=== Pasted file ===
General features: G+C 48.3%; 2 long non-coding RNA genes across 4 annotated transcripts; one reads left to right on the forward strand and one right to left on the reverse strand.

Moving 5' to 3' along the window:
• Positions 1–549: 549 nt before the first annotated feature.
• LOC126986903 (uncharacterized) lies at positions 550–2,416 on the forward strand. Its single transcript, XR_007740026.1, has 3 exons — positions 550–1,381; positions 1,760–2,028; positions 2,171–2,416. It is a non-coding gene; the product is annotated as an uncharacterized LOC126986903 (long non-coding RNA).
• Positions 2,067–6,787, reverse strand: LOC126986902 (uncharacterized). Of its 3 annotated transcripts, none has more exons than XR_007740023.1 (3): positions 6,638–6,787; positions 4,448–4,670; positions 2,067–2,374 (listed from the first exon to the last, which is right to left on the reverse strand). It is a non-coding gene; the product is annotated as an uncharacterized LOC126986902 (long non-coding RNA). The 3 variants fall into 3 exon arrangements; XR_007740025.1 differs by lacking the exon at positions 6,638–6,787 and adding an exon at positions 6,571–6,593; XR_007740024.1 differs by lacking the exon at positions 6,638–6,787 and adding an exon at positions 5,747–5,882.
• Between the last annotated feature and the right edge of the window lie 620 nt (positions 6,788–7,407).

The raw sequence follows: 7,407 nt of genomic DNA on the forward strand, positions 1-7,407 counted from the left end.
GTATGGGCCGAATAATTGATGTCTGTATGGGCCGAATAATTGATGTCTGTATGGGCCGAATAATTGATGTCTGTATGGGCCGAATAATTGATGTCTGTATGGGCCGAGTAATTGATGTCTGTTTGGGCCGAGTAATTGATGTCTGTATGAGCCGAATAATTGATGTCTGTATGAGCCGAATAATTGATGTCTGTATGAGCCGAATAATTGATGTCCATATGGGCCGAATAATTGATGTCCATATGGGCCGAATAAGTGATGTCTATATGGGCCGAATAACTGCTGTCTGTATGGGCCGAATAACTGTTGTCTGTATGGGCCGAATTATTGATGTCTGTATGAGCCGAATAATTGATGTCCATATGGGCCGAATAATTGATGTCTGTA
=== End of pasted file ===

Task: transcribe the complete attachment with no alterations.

General features: G+C 48.3%; 2 long non-coding RNA genes across 4 annotated transcripts; one reads left to right on the forward strand and one right to left on the reverse strand.

Moving 5' to 3' along the window:
• Positions 1–549: 549 nt before the first annotated feature.
• LOC126986903 (uncharacterized) lies at positions 550–2,416 on the forward strand. Its single transcript, XR_007740026.1, has 3 exons — positions 550–1,381; positions 1,760–2,028; positions 2,171–2,416. It is a non-coding gene; the product is annotated as an uncharacterized LOC126986903 (long non-coding RNA).
• Positions 2,067–6,787, reverse strand: LOC126986902 (uncharacterized). Of its 3 annotated transcripts, none has more exons than XR_007740023.1 (3): positions 6,638–6,787; positions 4,448–4,670; positions 2,067–2,374 (listed from the first exon to the last, which is right to left on the reverse strand). It is a non-coding gene; the product is annotated as an uncharacterized LOC126986902 (long non-coding RNA). The 3 variants fall into 3 exon arrangements; XR_007740025.1 differs by lacking the exon at positions 6,638–6,787 and adding an exon at positions 6,571–6,593; XR_007740024.1 differs by lacking the exon at positions 6,638–6,787 and adding an exon at positions 5,747–5,882.
• Between the last annotated feature and the right edge of the window lie 620 nt (positions 6,788–7,407).

The raw sequence follows: 7,407 nt of genomic DNA on the forward strand, positions 1-7,407 counted from the left end.
GTATGGGCCGAATAATTGATGTCTGTATGGGCCGAATAATTGATGTCTGTATGGGCCGAATAATTGATGTCTGTATGGGCCGAATAATTGATGTCTGTATGGGCCGAGTAATTGATGTCTGTTTGGGCCGAGTAATTGATGTCTGTATGAGCCGAATAATTGATGTCTGTATGAGCCGAATAATTGATGTCTGTATGAGCCGAATAATTGATGTCCATATGGGCCGAATAATTGATGTCCATATGGGCCGAATAAGTGATGTCTATATGGGCCGAATAACTGCTGTCTGTATGGGCCGAATAACTGTTGTCTGTATGGGCCGAATTATTGATGTCTGTATGAGCCGAATAATTGATGTCCATATGGGCCGAATAATTGATGTCTGTA